2. The other one is that Marxian and Marxism is the same. Marxian is a term to describe people that buy into Marx's, and maybe not Engels's, findings, but whole-heatedly do not use Dialectics as to justify the findings nor expand upon them. They are often nowadays referred to as "Analytical" Marxists, some part due to the false Continental-Analytical rift in philosophy and some part due to crafting new methodologies to go with Marx that are barely sustainable on their own. It's best that this decaying group gets thrown into the dustbin of history soon.
  3. Marxism isn't an ideology, that is to say that Marxism is actually a Scientific philosophy. The one that actualizes this Scientific philosophy is Scientific Socialism. However, Marxism isn't just moping about and around, it works in conjecture with Scientific Socialism as to build ways to supersede contemporary society in an area, and Scientific Socialism in practice returns to prove or disprove any concept inside of Marxism and updates it if need be. (Once you are embedded in Dialectics, everything plays off, is interconnected with and actively reinforces each other.)
  4. Marxism cannot be dogmatic, it refuses to isolate any new produced knowledge in society because it negates its theories. In fact, it needs negations to even function properly in the face of new produced knowledge and needs to adapt to new knowledge as they come. Marxism wants to ground theory in reality, not the other way around; so if anyone Marxist refuses to learn something and they cannot prove why they refuse such, then they're dogmatic.
  5. Marxism isn't racist or transmisogynistic, that is: if someone uses Marxism for racist or transmisogynistic ends, they don't understand Marxism nor will they reap the benefits of Marxism. This in fact can go back to the economic determinism talked about early, for most that act this way are economic determinists that refuses to see how society feeds back into the economy and have harbored nasty preconceptions of groups of people in how they work in society. Marxists, even before intersectionality was a thing - which mainly is a reaction to economic determinism in the Neo-Liberal epoch - to begin with, have noticed how the Capitalist Superstructure can disadvantage groups of people of non-"White" roots and do see the displacement that Patriarchal heteronormativity, how society sees hetero people as "normal" in general, has on nonconforming sexualities and genders. All the while seeing how those Superstructural mediums need the Base, economy, to exist to even stay enforced as they are, so a Marxist worth their salt will never preclude LGBTQIA+ allies nor non-"White" communities in their organization and analysis of society.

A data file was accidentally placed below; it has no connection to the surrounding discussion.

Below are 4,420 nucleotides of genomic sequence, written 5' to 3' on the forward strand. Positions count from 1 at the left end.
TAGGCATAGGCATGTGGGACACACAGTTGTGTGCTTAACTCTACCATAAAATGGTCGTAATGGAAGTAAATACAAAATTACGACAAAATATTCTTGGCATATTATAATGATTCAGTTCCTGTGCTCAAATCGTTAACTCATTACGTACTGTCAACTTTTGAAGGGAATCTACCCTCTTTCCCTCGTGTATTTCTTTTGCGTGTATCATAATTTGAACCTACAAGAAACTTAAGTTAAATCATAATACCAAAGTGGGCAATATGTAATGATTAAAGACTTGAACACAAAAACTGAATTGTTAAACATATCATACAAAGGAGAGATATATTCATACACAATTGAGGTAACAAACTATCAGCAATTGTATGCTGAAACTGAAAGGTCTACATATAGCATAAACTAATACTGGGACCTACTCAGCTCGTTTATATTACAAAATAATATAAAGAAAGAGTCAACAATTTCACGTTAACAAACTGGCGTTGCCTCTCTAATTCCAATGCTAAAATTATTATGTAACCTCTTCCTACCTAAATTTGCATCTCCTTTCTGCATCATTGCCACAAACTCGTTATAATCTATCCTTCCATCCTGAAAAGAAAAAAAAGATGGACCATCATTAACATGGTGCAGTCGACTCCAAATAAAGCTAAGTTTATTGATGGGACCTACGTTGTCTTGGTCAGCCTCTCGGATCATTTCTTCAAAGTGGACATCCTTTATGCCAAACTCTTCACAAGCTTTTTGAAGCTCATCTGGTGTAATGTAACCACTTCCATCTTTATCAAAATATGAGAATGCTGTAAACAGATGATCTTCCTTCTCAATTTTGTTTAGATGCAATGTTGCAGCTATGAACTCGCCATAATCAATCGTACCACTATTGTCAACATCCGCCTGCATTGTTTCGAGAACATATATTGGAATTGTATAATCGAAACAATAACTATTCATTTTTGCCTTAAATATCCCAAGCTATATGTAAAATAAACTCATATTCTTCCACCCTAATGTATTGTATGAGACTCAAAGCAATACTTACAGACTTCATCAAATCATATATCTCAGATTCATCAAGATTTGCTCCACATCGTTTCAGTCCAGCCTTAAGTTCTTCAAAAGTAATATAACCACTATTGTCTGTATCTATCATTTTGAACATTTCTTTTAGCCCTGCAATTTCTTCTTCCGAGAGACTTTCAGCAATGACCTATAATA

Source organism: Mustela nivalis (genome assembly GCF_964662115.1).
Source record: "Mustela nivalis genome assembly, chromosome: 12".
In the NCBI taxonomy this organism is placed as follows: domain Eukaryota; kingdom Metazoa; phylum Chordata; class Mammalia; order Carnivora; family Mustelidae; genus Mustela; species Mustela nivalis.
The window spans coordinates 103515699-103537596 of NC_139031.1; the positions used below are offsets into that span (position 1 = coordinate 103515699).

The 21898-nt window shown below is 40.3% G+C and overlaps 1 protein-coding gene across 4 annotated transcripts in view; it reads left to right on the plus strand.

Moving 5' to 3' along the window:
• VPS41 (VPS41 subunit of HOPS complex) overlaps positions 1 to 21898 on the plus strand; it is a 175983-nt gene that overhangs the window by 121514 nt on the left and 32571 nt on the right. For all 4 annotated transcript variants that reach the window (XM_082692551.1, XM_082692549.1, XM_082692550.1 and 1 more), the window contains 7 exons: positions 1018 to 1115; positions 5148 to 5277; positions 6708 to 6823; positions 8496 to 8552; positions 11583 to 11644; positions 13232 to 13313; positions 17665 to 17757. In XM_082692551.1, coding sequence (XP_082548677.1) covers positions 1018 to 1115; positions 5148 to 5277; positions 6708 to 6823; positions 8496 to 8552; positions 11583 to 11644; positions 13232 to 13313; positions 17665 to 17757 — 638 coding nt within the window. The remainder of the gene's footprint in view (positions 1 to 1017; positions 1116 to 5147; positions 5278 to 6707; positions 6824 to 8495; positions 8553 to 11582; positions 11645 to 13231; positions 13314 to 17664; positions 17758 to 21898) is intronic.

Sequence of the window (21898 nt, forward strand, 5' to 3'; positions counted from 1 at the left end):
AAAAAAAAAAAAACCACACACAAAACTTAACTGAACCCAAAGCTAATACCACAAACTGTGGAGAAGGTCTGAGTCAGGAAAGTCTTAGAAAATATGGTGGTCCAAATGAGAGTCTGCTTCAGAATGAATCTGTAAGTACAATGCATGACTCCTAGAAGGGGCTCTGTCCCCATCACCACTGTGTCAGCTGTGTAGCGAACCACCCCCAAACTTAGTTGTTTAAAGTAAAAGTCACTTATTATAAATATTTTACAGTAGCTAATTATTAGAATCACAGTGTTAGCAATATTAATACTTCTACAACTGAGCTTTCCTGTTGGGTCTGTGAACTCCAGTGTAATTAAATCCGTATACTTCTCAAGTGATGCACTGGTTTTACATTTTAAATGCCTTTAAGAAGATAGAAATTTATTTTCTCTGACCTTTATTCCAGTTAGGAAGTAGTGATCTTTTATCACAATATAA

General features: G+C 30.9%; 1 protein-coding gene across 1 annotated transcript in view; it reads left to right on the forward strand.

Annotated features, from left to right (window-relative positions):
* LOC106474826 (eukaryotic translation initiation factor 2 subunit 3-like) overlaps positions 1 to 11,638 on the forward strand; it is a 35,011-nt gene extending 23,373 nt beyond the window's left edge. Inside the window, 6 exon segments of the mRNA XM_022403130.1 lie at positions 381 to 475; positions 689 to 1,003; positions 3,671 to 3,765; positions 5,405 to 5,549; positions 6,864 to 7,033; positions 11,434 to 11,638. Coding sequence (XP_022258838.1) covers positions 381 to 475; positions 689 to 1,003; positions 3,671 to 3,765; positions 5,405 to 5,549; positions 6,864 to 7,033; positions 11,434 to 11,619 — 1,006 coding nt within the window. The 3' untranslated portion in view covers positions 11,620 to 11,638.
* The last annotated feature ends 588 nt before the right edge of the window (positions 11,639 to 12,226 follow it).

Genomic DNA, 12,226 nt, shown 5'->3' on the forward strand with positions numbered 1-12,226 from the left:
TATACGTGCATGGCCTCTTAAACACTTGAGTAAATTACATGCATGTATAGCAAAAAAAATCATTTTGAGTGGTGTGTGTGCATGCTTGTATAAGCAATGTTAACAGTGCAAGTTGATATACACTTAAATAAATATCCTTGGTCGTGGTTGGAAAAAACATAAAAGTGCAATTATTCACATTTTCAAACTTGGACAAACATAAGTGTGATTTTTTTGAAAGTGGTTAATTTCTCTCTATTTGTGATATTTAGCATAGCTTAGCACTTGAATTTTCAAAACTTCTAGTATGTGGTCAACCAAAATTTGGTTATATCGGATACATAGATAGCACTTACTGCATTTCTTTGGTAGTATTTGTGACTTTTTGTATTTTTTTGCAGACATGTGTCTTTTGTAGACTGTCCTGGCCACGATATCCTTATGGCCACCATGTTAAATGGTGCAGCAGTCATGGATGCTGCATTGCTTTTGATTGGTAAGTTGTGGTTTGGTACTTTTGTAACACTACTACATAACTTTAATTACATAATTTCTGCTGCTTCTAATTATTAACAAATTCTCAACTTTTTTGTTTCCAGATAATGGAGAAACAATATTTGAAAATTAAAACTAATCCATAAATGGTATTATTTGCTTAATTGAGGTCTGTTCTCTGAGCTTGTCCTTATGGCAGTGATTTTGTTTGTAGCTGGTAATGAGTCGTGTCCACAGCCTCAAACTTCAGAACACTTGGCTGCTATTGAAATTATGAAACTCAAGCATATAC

Of course, that is a lot to take into one post and re-readings are stressed during the typing up of this post. But of course as well, this post was made for a contest as named above in the beginning of the post. So I suggest checking the other entrant's posts out and reading what they have to say on the matter. Regardless, with at least three years clocking in being a Marxist, this is pretty much as close as I get to explaining it in a superficial, but necessary, way. Good luck to the other contestants!

Cited posts:

@anarchyhasnogods - "Contest: Concept of Marxism"


"Dialectics of Nature" by Friedrich Engels

"Dialectical and Historical Materialism" by Joseph Vissarionovich Stalin.

"Das Kapital" (Volume one) by Karl Marx.

"Socialism: Utopian and Scientific" by Friedrich Engels.

"Critique of the Gotha Programme" by Karl Marx

"Philosophical Trends in the Feminist Movement" by Anuradha Ghandy

"Marxism, Reparations and the Black Freedom Struggle" by Larry Holmes

"Transgender Liberation: A movement whose time has come" by Leslie Feinberg

"The Roots of Lesbian and Gay Oppression – a Marxist view" by Bob McCubbin

"On Contradiction" by Mao Zedong

"On Practice" by Mao Zedong

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Excellent post comrade.

Random inquiry, have you looked into the dialetics of Bookchin?

It's where I learned about dialetics from.

I have not, I have been more swayed into Hegel's and Marx's Dialectics (while having slight impressed feelings from Jacques Lacan's usage of Dialectics) than reading into Dialectical Naturalism. Albeit, in my early days I have heard people on IPhilosophy (don't ask, it's practically dead and buried) say that it refuses an "End of History" part of Hegel's Dialectics. Regardless, I heard from them that it was more of a reaction to Orthodox (at which point the name gives me a headache for different reasons) Marxism and something that seemed to him antinaturalistic of Hegel. Albeit, I would think, except for Absolute Idealism, that Hegel's philosophy is absolutely neutral/indifferent to nature.